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The quadrivalent, virus-like particle influenza vaccine has potential to offer substantial protection in adults.
The results from 2 phase 3 studies demonstrated safety and efficacy of a plant-derived influenza vaccine, thus making both studies the first large-scale trial of any such human vaccine.
Despite the public health threat that the seasonal influenza continues to pose, plant-based manufacturing has the potential to address some of the limitations of current vaccines, such as a potential mismatch between vaccine and circulating strains of influenza.
A team led by Brian Ward, MDCM, Medical Officer at Medicago, conducted the randomized, observer-blind, multinational studies in order to assess the efficacy of a plant-based recombinant quadrivalent virus-like particle (QVLP) influenza vaccine in adults 18-64 years and ≥65 years.
The 18-64 study included 10,160 participants across 73 sites. A smaller per-protocol population (n = 4814) was used to assess the vaccine efficacy while the entire population was included in the safety analysis.
The inclusion criteria were body-mass index <40 kg/m2 as well as good health.
Participants were assigned 1:1 to the QVLP vaccine (30 μg haemagglutinin per strain) or placebo.
The primary outcome sought by the investigators was 70% absolute vaccine efficacy, defined as preventing laboratory-confirmed, respiratory illness caused by antigenically matched influenza strains.
However, only 35.1% (95% CI, 17.9-48.7) absolutely efficacy was achieved for the QVLP population.
In terms of safety profile, 1.1% of those who received the vaccine experienced an adverse an adverse event—versus 1.0% in the placebo group.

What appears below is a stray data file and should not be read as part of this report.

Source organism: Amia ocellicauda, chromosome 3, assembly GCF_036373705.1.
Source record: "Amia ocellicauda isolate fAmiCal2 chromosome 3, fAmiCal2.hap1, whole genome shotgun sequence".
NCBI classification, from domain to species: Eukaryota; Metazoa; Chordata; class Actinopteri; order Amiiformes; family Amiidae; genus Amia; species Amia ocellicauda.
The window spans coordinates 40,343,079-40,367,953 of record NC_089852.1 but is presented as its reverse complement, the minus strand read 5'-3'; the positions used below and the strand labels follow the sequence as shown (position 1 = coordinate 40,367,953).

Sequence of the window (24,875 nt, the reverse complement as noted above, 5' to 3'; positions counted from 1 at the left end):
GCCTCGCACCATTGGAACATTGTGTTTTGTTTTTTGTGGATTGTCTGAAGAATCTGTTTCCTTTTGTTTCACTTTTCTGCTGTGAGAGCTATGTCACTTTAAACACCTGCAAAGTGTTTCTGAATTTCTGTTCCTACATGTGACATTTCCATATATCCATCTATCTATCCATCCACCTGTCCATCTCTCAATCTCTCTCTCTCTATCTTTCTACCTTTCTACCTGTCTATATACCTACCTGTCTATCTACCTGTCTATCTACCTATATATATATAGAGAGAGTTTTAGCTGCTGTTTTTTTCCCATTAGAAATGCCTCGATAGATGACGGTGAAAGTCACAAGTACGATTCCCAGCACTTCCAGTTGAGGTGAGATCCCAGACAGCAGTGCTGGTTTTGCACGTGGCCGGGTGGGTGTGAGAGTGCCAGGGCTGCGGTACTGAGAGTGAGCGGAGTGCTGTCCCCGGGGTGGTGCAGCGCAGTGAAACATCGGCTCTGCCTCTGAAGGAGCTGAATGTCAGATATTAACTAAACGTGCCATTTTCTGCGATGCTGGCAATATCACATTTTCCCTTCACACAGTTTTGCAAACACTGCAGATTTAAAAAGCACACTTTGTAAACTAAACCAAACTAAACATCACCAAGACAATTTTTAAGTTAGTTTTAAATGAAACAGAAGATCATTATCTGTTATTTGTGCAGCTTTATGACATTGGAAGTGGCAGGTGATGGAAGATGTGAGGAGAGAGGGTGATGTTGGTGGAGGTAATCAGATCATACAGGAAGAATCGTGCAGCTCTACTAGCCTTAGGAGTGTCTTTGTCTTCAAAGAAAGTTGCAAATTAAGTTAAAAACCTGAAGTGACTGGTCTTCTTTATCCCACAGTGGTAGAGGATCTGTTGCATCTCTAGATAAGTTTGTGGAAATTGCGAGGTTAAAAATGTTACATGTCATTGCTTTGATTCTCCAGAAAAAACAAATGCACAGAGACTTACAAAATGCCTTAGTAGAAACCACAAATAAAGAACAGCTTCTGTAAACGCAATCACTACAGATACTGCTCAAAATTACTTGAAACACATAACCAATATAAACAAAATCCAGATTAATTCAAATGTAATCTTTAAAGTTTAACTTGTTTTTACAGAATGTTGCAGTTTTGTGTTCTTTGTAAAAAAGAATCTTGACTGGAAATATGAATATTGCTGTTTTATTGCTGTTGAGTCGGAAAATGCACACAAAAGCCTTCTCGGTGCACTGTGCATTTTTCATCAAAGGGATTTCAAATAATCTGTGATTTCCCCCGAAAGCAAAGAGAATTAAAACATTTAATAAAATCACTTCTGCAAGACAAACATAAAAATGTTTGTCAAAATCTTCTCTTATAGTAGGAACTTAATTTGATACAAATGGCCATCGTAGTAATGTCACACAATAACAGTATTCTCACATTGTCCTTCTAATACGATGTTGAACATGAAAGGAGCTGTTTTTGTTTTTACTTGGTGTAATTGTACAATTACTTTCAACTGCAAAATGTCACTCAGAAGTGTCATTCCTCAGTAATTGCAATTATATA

Furthermore, 0.1% in both the vaccine and placebo groups had severe treatment-related treatment-emergent adverse events.
In the ≥65 years study, the investigators assessed a total of 12,794 participants across 104 sites, with a per-protocol population of 12,022.
Participants were randomly assigned 1:1 receive the QVLP vaccine (30 μg haemagglutinin per strain) or quadrivalent inactivated vaccine (15 μg haemagglutinin per strain).
The primary outcome for this study was relative vaccine efficacy to prevent laboratory-confirmed influenza-like illness caused by any influenza strain.
Thus, it achieved its primary non-inferiority endpoint with a relative vaccine efficacy of 8.8% (95% CI, -16.7 to 28.7).
The investigators reported that 4.1% of the vaccine-treated participants in the per-protocol subpopulation experienced serious adverse events. As for who received the quadrivalent inactivated vaccine, 4.2% experienced serious adverse events.
And finally, <0.1% of participants in both treatment cohorts had severe treatment-related treatment-emergent adverse events.
“Together, [the results of both trials] show that the plant-derived QVLP vaccine can provide substantial protection against respiratory illness and influenza-like illness caused by influenza viruses in adults,” Ward and team concluded. “QVLP vaccine was well tolerated and no major safety signal arose in participants who received QVLP vaccine across the two studies.”
In a separate commentary, John Tregoning, MA, PhD, Department of Infectious Disease, Imperial College London emphasized the importance and potential of alternative vaccine manufacturing processes.
“The field of plant-derived vaccines has grown a lot in the past 28 years, since it was first shown that viral proteins could be expressed in plants,” he wrote. “There is one licensed plant-derived human therapeutic for Gaucher's disease, but this is the first time a plant vaccine has been tested in a clinical trial. It is a milestone for this technology and sows the seeds for other plant-based vaccines and therapeutics.
He noted the drawback in speed at which plant material can be generated during a pandemic. However, he expressed an optimism that such limitations can be overcome, and thus gestured to Medicago’s phase 1 trial of a plant-derived coronavirus disease 2019 (COVID-19) vaccine.
The study, “Efficacy, immunogenicity, and safety of a plant-derived, quadrivalent, virus-like particle influenza vaccine in adults (18–64 years) and older adults (≥65 years): two multicentre, randomised phase 3 trials,” was published online in The Lancet.